On the sweetness of Mormon life

You shuttle back and forth from your living room to your kitchen. You bring out knives, pots, a cutting board, a small washpan, a tub of apples. A stool to put your notebook and pen on. Saturday morning. General Conference. The web stream is good, mostly. You start to cut apples; the choir starts to sing.

Your wife and daughters have their own station where they are sorting grapes from your vines. The doorbell rings. It is your dad, with another bushel of apples and a tub of his own grapes. He takes his pocketknife and joins you in cutting apples. You listen, you cut, you take a note or two and smear as little apple juice on the pages as you can, you see your wife’s containers filling with clean grapes ready for pressing, you hear her occasional comments to the children about what the apostles are teaching, you feel the quiet power of God.y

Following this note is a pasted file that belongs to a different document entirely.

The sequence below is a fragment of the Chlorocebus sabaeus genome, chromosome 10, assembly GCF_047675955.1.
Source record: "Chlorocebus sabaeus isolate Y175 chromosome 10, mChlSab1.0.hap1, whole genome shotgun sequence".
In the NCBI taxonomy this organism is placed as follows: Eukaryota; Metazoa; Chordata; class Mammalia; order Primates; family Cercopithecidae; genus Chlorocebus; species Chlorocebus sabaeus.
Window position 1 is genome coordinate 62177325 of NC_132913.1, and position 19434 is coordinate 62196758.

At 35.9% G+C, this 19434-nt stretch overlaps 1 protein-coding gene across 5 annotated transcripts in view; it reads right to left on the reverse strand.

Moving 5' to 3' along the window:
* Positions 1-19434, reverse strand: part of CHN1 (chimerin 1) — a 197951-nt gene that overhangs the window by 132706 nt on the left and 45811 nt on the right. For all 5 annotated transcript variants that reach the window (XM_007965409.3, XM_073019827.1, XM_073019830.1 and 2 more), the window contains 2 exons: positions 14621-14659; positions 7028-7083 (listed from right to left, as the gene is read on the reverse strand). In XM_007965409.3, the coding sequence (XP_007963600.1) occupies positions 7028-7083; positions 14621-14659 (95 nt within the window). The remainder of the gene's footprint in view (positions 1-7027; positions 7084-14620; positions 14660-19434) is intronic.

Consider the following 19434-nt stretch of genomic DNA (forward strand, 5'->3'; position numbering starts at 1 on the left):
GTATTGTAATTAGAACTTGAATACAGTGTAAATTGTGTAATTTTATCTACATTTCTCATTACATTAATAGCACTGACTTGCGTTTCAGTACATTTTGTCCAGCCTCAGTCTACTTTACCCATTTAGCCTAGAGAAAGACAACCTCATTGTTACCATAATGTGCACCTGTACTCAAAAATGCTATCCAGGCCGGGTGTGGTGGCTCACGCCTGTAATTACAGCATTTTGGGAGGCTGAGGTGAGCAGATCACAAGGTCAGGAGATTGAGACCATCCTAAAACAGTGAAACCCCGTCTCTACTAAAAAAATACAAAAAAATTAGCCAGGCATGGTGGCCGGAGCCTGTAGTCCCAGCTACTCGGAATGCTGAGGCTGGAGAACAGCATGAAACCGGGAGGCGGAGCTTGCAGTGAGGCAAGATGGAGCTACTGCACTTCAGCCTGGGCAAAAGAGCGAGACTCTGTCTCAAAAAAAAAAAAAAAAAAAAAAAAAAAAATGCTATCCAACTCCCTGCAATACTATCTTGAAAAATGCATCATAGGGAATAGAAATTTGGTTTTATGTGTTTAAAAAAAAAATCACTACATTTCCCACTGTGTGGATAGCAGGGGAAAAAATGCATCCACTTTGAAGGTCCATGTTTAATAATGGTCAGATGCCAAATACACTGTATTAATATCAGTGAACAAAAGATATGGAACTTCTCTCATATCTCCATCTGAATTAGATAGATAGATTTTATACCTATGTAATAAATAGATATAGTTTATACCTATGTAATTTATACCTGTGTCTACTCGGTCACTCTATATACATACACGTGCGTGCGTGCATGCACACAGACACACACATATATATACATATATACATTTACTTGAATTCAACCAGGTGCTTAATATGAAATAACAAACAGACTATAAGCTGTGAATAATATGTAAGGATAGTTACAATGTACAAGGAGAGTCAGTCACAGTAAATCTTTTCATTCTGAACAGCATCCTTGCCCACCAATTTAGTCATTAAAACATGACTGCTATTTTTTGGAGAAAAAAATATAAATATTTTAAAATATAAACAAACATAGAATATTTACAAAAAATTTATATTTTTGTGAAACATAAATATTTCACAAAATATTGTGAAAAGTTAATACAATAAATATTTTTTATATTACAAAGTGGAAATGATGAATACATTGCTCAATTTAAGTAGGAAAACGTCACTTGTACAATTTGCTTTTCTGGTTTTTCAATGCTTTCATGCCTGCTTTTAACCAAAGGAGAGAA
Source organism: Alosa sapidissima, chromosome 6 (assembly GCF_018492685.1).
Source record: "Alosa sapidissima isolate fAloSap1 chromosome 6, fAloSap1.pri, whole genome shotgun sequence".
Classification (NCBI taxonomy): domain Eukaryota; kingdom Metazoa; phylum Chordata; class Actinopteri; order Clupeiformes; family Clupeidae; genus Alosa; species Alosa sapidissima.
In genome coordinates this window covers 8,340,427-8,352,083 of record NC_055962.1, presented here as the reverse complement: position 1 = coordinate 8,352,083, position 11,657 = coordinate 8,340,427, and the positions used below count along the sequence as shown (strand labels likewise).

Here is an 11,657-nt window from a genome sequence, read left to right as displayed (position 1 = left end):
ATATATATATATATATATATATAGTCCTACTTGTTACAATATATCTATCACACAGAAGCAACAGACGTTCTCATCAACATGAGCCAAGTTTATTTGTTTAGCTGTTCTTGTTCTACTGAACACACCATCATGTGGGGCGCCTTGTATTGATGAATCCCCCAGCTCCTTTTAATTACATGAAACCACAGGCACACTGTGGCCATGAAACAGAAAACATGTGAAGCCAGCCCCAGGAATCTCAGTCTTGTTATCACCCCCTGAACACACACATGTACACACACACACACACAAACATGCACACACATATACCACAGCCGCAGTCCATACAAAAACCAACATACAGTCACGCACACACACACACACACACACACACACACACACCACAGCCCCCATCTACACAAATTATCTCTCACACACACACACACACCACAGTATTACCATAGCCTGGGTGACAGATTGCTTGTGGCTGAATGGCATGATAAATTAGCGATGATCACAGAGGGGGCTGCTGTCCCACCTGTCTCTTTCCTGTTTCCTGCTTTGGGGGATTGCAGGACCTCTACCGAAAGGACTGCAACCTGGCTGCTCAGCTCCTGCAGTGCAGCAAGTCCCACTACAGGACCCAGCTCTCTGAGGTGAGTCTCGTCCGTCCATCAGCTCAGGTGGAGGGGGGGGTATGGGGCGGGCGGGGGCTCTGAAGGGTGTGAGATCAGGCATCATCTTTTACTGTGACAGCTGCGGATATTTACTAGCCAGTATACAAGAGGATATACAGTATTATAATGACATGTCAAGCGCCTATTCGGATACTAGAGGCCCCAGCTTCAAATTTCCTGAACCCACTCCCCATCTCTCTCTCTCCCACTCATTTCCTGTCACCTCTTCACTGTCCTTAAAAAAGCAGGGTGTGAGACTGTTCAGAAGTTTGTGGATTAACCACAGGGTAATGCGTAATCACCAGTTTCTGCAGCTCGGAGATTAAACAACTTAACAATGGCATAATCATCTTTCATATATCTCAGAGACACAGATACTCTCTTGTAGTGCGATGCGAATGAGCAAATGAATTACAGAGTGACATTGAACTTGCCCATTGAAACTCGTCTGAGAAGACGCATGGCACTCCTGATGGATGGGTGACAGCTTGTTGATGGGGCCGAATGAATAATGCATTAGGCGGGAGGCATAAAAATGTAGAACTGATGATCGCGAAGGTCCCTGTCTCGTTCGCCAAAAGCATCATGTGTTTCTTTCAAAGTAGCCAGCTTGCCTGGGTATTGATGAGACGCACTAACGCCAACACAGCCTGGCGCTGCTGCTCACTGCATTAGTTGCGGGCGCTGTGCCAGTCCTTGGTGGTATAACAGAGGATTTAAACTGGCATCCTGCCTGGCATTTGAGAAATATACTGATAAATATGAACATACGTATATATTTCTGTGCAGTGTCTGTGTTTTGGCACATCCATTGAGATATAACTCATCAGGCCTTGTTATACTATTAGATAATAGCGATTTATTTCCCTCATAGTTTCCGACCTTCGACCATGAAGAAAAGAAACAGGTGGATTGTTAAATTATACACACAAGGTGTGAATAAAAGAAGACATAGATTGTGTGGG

“Hey, what’s this?” Your wife says. You–all of you–have been too focused on the harvest and the speakers to notice your little son. He has taken a skein of yarn and wound it through the chairs and tables, into the kitchen, out through the other door connecting the kitchen with the living room, and around and around again. It is, you later think, a metaphor.

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